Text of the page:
The Mental Health Professional and the New Technologies: A Handbook for Practice Today
Isaac Marks

Don't be put off by this tome's title and length. The authors' refreshingly lucid writing is a good guide to ways in which computers and other ‘ psychotechnologies’ are starting to influence the mental health field. Most readers will look just at sections relating to them. The authors first clarify terms such as e-health, telepsychiatry, telehealth, online clinical practice, cyber-counselling, virtual, avatar, chat rooms, whiteboards, bits, bytes, transmission channels v. devices, internet v. worldwide web, modem and a host of further concepts. Acronyms are sensibly spelt out when first used.

The book discusses barriers to using psychotechnologies, how that use is affecting clinical practice, the growth of coaching to help users and relevant new professions, economic issues, the fluidity of boundaries across mental health services, and the flux of e-counselling companies. Numerous case and other vignettes illuminate the pros and cons of various technologies. Unexpected mishaps occur - articles appear online that are attributed to professionals who never saw them and whose reputations can be damaged by them, yet they are hard to remove from a site. Bullying by SMSs (short message services) has been reported. ‘Flaming’ e-mails highlight the pitfalls of unleashing angry messages into cyberspace and the need for ‘ netiquette’. The prospect arises of ‘cyberdildonics... devices that a physically remote partner can operate over a communication network to directly simulate a sexual episode’, but, the authors dryly continue, ‘safe, affordable, appealing, and FDA-approved equipment has yet to be marketed (p. 384)’. Remote sex therapy and experience will stretch the minds and tax the moral sensitivities of many sections of society. Cyberdildonic theatres loom, with mass participation. Watch this space. On cooler issues, the book has a chapter for professional website authors, discusses trade-offs of telephone, videophone and videoconferencing and how to run these, deals with electronic practice management and electronic record-keeping, and speculates about future challenges from psychotechnologies.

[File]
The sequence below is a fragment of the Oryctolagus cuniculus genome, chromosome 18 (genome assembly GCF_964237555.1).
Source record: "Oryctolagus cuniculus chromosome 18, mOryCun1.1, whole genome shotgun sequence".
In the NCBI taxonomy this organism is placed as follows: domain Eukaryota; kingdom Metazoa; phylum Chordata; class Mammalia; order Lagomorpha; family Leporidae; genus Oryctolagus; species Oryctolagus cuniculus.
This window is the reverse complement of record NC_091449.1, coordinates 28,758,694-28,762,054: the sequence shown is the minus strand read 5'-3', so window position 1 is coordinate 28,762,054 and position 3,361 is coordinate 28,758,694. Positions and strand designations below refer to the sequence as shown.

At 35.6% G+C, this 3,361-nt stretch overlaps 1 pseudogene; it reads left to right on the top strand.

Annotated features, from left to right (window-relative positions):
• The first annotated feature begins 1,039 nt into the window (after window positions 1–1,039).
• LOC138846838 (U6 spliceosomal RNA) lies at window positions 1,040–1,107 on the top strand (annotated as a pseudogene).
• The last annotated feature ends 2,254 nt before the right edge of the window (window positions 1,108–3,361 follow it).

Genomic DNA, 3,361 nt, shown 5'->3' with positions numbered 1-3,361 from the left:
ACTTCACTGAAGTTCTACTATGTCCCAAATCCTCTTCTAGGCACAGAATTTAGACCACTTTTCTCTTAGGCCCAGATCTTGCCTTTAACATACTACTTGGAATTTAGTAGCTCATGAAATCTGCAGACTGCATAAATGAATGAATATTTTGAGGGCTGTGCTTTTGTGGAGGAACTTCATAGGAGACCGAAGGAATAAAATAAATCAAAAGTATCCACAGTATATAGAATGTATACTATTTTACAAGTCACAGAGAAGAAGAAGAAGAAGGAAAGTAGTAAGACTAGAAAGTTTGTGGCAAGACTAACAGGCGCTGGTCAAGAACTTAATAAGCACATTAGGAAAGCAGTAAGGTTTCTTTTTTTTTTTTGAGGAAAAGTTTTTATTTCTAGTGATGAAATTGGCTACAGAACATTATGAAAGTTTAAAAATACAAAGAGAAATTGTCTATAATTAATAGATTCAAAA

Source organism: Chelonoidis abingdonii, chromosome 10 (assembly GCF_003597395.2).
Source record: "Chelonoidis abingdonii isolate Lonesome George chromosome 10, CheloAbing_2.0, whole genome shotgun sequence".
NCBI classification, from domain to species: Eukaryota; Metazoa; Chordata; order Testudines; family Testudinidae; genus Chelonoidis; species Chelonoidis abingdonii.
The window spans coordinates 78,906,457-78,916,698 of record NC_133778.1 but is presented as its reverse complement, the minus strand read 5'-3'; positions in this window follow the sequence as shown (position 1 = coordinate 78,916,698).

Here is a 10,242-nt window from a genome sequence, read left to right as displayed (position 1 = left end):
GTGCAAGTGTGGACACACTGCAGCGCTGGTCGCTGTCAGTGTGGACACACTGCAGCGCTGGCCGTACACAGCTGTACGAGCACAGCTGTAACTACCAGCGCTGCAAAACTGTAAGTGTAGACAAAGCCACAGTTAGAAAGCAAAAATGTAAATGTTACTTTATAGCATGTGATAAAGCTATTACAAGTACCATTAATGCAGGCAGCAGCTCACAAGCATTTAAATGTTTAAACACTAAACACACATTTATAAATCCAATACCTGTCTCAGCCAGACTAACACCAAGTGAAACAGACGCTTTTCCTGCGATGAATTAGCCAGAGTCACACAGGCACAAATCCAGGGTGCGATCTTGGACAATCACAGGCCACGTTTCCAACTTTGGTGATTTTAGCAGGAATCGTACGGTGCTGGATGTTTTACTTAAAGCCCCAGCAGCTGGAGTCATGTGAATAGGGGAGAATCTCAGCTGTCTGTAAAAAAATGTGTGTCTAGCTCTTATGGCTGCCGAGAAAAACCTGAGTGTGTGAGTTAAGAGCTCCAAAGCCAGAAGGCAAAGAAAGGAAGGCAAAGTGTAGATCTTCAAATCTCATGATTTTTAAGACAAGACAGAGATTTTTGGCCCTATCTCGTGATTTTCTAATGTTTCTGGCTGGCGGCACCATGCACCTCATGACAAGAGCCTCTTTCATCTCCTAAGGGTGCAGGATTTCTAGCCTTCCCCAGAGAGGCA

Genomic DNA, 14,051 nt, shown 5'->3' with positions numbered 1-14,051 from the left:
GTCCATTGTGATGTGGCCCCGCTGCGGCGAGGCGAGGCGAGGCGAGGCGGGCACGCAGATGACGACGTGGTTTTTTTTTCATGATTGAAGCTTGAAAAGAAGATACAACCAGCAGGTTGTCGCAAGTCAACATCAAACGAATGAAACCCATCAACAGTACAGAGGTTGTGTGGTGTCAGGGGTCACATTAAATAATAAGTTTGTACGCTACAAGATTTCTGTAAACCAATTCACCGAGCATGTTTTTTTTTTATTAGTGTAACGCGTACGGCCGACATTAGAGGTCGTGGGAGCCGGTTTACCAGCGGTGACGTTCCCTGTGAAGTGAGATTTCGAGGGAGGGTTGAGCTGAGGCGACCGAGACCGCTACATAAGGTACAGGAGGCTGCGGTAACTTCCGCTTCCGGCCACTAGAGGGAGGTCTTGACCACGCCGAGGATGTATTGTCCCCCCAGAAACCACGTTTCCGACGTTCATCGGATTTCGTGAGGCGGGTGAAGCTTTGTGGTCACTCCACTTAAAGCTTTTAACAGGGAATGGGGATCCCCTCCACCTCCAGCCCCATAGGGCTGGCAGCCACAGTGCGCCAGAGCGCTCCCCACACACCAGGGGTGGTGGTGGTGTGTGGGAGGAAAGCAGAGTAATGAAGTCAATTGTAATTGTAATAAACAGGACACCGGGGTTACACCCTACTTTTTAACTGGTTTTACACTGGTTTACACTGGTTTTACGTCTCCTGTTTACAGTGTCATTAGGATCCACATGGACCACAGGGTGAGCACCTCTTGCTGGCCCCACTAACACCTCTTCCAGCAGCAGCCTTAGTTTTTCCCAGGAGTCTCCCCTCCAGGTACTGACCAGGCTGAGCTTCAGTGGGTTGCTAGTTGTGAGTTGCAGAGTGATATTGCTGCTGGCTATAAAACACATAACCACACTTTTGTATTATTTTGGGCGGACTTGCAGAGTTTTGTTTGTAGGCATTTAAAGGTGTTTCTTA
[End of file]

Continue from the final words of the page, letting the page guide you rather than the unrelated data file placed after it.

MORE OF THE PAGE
All five authors have worked in the USA with experience in, among other specialties, psychology, psychiatry, nursing, international law, and research management. Discussions on legal, regulatory and reimbursement issues focus on US work, limiting their value for readers in the rest of the world. Another limitation is that although the book appeared in 2005, it has little coverage of the burgeoning worldwide work since 1998 on computer-aided assessment and self-help psychotherapy. The relevant work by the National Institute for Clinical Excellence is not noted. The lacunae highlight the explosive speed with which the field is expanding and how hard it is to keep abreast of developments. Computer-aided vicarious exposure is mistakenly grouped with immersive virtual reality.

Such problems notwithstanding, the book is a fine introduction to many psychotechnologies of growing importance. It deserves space in the reference section of every library used by mental health professionals.